Tuesday, March 19, 2013

NC Court of Appeals Decisions, March 19, 2013

State v. Combs. Appeal of child rape and sex offense convictions.

First, sufficient evidence, where child testified he put his "manhood inside her middle hole." this is enough and not too vague.

Second, no error in providing written jury instructions, on request to the jury, despite a juror previously indicating he could not read. No error in simply providing them to the jury, rather than providing them in open court. 15A-1234(d) requires that all "additional jury instructions" be given in open court. This does not include written copies of oral instructions already given.

Third, not plain error to instruct on theory of sex offense that may not have been supported by the evidence. Here, court listed all sex acts forbidden for 1st degree sex offense, including cunnilingus. There was no evidence of cunnilingus. Nonetheless, due to overwhelming evidence, no probability a new trial would lead to a different verdict.

State v. Davis.Appeal of 2d murder conviction.

First, no error to instruct jury on flight where, the night of the shooting, defendant didn't return to his aunt's house, where he was visiting, and was located three months later in Florida, where his home was. This was sufficient for the instruction.

Second, held that, for sentencing, his Georgia conviction for "theft by taking" was not substantially similar to North Carolina


State v. Galloway. Appeal of firing into an occupied vehicle in operation (class D).

First, indictment was defective for class D, since it didn't include the words in operation. Was only effective for class E firing into an occupied vehicle.

Second, held there was sufficient evidence, even though no bullet struck the car and it was "virtually impossible" for a bullet to have passed through the cabin of the vehicle, based on where people were standing. Victim testified that, after he proceeded through the intersection, leaving the defendant behind him, he saw defendant pull out a gun and that his windows were down. Thus a jury could "reasonably infer" that the bullet passed through the car (from behind? really?)

Remanded for entry into the lesser offense.


State v. Hinton. Appeal of AWDWIKISI and AWDWIK.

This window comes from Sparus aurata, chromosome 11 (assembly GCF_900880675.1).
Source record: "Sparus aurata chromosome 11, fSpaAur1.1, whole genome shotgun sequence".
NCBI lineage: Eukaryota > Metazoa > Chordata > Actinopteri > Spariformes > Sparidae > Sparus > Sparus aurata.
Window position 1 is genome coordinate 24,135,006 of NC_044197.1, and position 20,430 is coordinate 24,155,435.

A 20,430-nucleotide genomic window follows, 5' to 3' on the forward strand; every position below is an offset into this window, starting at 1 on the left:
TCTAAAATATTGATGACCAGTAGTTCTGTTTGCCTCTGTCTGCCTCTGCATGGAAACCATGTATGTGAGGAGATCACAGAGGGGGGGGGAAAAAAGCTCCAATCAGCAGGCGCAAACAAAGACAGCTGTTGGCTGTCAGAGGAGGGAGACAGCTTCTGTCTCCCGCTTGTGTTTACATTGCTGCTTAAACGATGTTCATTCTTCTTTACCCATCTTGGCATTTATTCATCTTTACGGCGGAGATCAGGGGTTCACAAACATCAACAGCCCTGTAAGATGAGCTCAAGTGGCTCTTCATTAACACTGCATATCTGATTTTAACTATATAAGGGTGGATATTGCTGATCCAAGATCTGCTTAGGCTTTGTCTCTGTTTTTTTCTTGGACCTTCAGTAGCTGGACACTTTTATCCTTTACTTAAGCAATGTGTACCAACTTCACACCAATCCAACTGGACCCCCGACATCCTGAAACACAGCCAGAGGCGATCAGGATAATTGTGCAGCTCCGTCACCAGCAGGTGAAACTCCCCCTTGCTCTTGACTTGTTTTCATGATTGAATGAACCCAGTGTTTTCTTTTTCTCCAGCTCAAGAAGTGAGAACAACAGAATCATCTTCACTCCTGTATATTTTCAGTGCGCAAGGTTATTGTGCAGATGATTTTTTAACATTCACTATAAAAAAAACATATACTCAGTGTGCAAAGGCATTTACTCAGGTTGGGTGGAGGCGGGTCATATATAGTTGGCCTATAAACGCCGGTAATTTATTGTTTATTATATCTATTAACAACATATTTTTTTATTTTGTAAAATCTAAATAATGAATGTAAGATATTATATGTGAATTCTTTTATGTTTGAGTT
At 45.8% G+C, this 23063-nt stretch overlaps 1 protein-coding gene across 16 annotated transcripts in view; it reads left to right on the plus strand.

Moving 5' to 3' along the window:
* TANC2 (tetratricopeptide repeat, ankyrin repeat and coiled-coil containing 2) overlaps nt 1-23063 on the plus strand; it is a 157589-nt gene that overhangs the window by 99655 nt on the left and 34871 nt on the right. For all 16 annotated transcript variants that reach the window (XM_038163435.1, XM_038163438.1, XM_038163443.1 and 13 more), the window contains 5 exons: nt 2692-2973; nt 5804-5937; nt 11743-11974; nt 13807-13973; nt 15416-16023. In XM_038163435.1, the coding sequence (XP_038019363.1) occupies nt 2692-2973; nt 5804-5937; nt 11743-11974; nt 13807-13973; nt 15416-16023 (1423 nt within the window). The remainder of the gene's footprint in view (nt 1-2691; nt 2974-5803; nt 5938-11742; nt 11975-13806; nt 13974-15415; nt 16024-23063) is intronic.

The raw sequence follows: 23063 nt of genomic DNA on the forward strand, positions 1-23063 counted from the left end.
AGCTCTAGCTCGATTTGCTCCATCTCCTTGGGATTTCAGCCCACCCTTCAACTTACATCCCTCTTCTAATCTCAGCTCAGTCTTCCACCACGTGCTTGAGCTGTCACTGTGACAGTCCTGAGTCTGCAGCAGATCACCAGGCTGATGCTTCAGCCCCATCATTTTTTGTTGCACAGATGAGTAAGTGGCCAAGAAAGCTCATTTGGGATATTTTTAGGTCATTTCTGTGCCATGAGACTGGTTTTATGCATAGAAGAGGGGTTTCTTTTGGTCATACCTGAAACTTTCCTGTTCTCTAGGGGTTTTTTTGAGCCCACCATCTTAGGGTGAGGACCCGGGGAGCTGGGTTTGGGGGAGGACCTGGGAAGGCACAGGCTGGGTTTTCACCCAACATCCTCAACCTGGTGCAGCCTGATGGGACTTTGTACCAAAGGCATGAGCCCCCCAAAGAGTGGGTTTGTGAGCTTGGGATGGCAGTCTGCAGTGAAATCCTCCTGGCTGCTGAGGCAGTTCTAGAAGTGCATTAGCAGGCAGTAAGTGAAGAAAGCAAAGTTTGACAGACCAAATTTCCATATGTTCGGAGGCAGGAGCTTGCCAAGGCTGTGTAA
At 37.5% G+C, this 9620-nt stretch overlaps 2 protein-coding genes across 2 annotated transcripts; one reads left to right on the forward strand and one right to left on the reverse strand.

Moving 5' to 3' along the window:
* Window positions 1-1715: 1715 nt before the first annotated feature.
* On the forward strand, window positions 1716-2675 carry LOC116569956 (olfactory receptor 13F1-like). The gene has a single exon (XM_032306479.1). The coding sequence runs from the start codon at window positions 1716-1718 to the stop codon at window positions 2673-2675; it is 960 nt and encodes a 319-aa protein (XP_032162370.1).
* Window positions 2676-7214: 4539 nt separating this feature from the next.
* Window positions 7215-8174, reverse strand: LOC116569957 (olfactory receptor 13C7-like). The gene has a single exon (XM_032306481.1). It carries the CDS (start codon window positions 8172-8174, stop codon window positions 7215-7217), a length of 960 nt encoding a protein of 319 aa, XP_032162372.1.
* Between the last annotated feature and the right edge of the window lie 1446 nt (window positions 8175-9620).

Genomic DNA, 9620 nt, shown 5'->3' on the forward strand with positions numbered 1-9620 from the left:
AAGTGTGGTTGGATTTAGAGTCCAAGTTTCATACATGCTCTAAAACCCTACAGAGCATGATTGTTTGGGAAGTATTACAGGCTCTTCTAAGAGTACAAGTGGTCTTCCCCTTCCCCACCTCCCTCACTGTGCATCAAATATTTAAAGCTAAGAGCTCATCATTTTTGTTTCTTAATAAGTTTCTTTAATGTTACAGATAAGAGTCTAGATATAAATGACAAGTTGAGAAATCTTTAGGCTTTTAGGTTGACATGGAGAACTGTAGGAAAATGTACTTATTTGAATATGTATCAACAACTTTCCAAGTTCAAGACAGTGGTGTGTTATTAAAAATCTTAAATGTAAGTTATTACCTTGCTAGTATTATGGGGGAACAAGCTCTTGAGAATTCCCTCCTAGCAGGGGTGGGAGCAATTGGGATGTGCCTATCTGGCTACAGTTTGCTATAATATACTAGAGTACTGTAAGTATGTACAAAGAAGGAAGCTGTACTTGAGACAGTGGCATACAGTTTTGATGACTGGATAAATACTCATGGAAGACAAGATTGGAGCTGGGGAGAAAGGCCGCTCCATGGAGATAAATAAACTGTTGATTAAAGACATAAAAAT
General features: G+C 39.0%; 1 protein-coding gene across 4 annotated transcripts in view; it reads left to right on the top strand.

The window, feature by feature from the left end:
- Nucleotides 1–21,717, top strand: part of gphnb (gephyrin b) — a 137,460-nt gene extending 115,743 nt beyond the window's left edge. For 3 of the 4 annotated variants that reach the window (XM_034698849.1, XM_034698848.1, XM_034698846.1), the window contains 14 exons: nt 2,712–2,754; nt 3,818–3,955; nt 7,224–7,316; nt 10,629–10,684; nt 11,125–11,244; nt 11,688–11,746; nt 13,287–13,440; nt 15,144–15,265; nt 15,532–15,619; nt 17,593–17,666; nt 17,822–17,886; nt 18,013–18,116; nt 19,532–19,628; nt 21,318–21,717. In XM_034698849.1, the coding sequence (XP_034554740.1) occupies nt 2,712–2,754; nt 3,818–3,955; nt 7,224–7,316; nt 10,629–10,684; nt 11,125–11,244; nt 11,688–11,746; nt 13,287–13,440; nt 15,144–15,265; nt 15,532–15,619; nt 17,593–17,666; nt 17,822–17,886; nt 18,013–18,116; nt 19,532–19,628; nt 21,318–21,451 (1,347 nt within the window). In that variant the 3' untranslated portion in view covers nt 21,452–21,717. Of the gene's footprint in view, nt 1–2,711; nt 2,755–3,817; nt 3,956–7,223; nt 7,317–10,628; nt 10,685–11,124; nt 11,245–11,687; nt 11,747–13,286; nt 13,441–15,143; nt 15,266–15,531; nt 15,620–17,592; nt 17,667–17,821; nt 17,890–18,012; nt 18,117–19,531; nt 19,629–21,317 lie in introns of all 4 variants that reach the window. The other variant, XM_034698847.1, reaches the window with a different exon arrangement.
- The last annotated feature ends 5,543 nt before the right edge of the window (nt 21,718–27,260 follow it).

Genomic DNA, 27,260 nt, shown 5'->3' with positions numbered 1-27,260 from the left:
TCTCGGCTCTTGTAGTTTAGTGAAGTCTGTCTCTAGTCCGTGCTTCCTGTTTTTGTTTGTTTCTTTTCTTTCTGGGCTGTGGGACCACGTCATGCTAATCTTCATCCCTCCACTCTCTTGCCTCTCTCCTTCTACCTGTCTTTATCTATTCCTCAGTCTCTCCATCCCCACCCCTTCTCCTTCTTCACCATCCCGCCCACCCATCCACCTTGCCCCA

State put up the victim of a shooting to say the defendant did it. He said the defendant did it because he, the victim, was in a relationship with the defendant's aunt. State also put up a bunch of gang evidence, because a red bandanna was found at the scene.

First, trial court erred in allowing the state to provide testimony about gang activity in Elizabeth City in this case, as nothing about the shooting showed it was gang related. Found that this was plain error, as there was only one witness suggesting defendant's guilt.

Second, trial court erred when jury requested to review testimony, indicating that it was not in a form they could review (rather than exercising discretion one way or the other on the issue).

New trial.

State v. James. Appeal of kidnapping and armed robbery conviction, based on acting in concert theory.

First, sufficient evidence where defendant was present at the scene (when his cousin put a gun on people and forced them into the car), got in the car, during a police chase yelled "keep driving" and pushed one of the victims to the floor of the backseat.

Second, no error in refusing to discharge juror who was heard saying, during a break, "Maybe I should bring my gun so that everyone feels what it would feel like, and I've got it in my car."  Defendant did not object and made no motion for a mistrial.

State v. Rollins. Appeal of 1d murder, attempted RWDW, and felony breaking and entering.

First, no error in admitting a witness's statements from defendant's Alford plea at trial (after events brought it back to court), based on prior testimony exception. Given that it was an alford plea, defendant had a substantial motive to cross the witness (as required for the prior testimony exception).

Second, no confrontation clause problem for prior testimony exception (for the same cross reasons).

Third, no confrontation problem where police officer said he found a knife in a field after talking to other inmates who said that's where defendant left it, as it was not offerred for truth, but to explain why he went to the field.

Fourth, admission of the knife was relevant, even though it was found in a field 4 years after the murder and had no physical evidence on it linking it to the case.

State v. Seelig. Appeal of convictions for obtaining property by false pretenses.

Defendant convicted for knowingly selling gluten filled bread as "gluten-free bread".

First, confrontation rights not violated when witnesses were allowed to testify from federal penitentiary by closed-circuit internet broadcast. No plain error.

Second, indictments were sufficient that read, "The defendant sold bread products to the victim that were advertised and represented as Gluten Free when in fact the defendant knew at the time that the products contained Gluten," even though they didn't specifically say defendant represented the breads as gluten free.

Third, sufficient evidence where people testified the defendant bought his bagels from costco, relabeled them, and sold them to people with gluten allergies.


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